The trustee argued that this provision gave him the right to pursue various causes of action under the IUVTA. Section 14(a)(2) of the IUVTA provides that a constructively fraudulent transfer is voidable “as to a creditor” and, under section 17(a)(1), a creditor may seek avoidance of a transfer to the extent of its claim. Under section 18(b)(1), to the extent a transfer is avoidable under 17(a)(1), the creditor may recover the value of the asset transferred.

Based on the above, the trustee argued that he could pursue a judgment for the value of an avoidable transfer under section 18(b)(1) without running afoul of section 546(e)’s prohibition on avoidance of a transfer, because he would not actually need to avoid the avoidable transfer in order to recover its value.

The court rejected this argument. In so doing, the court relied on opinions from the Second and Eighth Court of Appeals which found that “section 546(e) preempts state law claims seeking to recover the value of transfers that section 546(e) shields.”[10] It also cited its prior ruling in which it held that federal bankruptcy law preempted a trustee’s unjust enrichment claim, because to hold otherwise “would allow the trustee or a creditor to make an end run around the bankruptcy code’s allocation of assets and losses, frustrating the administration of the bankruptcy estate under federal bankruptcy law.”[11]

The court held that, if the trustee were permitted to recover the transfers, the safe harbor would be rendered meaningless, which was impermissible under the Supremacy Clause of the US Constitution. It further noted that section 550 of the Bankruptcy Code allows recovery of a transfer “to the extent that a transfer is avoided under section 544,” meaning the transfer must first be avoided in order to be recovered.[12]

The court concluded that the safe harbor of section 546(e) preempted the trustee’s state law claim to the extent it could otherwise be brought under section 544(a).


In its BWGS ruling, the Seventh Circuit joined four of its sister circuits in finding that the safe harbor of section 546(e) shields private securities transactions from constructive fraudulent transfer litigation. Although the trustee has 90 days to appeal the ruling to the Supreme Court, a grant of certiorari may be unlikely given the unanimity among the Courts of Appeal with respect to the issues presented. As such, the ruling is likely to provide additional comfort to parties engaged in private securities transactions that those transactions should be protected from avoidance under 11 U.S.C. § 546(e).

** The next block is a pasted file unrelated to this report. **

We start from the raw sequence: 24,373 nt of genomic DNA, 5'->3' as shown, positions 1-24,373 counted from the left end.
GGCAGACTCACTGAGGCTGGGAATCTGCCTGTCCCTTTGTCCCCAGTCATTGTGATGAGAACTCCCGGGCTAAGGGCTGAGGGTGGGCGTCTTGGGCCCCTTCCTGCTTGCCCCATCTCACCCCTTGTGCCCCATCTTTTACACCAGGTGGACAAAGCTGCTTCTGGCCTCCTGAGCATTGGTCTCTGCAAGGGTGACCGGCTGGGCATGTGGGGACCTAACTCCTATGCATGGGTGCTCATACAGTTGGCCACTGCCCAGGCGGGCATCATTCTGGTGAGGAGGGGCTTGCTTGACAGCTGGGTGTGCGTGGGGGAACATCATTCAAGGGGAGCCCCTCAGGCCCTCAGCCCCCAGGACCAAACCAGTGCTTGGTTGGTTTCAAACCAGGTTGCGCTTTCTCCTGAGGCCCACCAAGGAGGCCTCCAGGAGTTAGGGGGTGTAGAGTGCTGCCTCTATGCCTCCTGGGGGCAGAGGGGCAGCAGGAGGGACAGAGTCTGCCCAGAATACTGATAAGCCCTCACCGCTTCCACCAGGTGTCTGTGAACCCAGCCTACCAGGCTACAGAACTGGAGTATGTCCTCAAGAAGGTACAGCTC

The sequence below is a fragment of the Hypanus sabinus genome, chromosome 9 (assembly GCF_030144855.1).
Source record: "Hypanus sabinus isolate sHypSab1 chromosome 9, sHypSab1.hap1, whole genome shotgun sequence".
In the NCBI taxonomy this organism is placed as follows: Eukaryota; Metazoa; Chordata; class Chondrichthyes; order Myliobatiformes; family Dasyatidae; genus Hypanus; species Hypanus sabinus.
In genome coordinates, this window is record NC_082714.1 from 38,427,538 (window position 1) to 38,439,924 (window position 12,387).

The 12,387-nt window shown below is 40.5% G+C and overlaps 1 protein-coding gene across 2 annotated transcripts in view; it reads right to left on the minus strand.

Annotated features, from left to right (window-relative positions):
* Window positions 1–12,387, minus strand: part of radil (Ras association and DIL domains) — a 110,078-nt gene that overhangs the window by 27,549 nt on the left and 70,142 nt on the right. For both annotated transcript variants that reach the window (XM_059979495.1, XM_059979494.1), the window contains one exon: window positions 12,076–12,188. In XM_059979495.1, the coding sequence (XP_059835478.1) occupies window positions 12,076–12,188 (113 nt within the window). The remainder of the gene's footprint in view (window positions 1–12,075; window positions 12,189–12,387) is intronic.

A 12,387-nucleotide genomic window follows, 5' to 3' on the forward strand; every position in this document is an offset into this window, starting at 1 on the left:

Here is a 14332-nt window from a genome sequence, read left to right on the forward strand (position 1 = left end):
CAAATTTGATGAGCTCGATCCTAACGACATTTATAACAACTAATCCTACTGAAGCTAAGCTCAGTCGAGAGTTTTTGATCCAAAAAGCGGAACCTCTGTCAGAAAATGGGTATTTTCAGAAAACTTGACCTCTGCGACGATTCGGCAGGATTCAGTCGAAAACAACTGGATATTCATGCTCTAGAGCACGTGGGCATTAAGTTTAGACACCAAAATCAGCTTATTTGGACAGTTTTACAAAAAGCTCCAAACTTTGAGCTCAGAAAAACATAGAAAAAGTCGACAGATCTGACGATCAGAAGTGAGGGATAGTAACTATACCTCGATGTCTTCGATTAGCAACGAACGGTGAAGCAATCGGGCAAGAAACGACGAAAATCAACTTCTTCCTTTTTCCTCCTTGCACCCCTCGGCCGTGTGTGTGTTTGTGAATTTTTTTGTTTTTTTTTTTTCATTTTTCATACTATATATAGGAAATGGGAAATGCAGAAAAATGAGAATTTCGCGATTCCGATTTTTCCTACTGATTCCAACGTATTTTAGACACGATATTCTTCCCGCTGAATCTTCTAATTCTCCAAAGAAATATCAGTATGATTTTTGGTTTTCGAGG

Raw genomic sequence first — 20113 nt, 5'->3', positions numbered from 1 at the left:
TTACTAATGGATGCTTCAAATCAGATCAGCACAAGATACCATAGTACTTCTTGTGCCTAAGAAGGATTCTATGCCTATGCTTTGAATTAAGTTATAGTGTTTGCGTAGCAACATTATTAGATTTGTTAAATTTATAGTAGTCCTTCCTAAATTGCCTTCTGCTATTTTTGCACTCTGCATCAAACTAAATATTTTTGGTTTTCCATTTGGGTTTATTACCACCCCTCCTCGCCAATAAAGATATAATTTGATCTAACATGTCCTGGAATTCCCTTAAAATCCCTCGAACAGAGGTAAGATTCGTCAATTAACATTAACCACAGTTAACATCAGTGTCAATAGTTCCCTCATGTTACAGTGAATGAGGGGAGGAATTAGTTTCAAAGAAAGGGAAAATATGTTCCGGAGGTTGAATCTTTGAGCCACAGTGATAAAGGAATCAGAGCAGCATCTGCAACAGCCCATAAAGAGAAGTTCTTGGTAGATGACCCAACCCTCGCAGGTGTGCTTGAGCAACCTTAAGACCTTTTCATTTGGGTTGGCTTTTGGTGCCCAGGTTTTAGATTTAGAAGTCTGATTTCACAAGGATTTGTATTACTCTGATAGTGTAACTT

DLA Piper’s Global Restructuring practice is highly experienced in developing solutions for distressed companies and their stakeholders in all manner of in- and out-of-court restructurings, liability management strategies, finance, and litigation matters.

If you have any questions about this ruling or any restructuring-related matter, please reach out to the authors or your usual DLA Piper contact.

[1] BWGS, LLC, 2024 WL 1132170, at *1.
[2] See In re Plassein Int’l Corp., 590 F.3d 252 (3d Cir. 2009); In re Olympic Nat. Gas Co., 294 F.3d 737 (5th Cir. 2002); In re QSI Holdings, Inc., 571 F.3d 545 (6th Cir. 2009); Contemp. Indus. Corp. v. Frost, 564 F.3d 981 (8th Cir. 2009).
[3] See In re Tribune Company Fraudulent Conveyance Litigation, 946 F.3d 66 (2d Cir 2019); Contemp. Indus. Corp., 564 F.3d at 981.
[4] Id, at *3.
[5] Id.
[6] Id. at *5
[7] Id. at 6*
[8] Id. at 7*
[9] Id.
[10] Id. at *9 (citing In re Tribune Co., 946 F.3d at 90-92; Contemp. Indus. Corp, 546 F.3d at 988 (emphasis added)).
[11] Id. (citing Grede v. FCStone, LLC, 746 F.3d 244, 259 (7th Cir. 2014)).
[12] Id.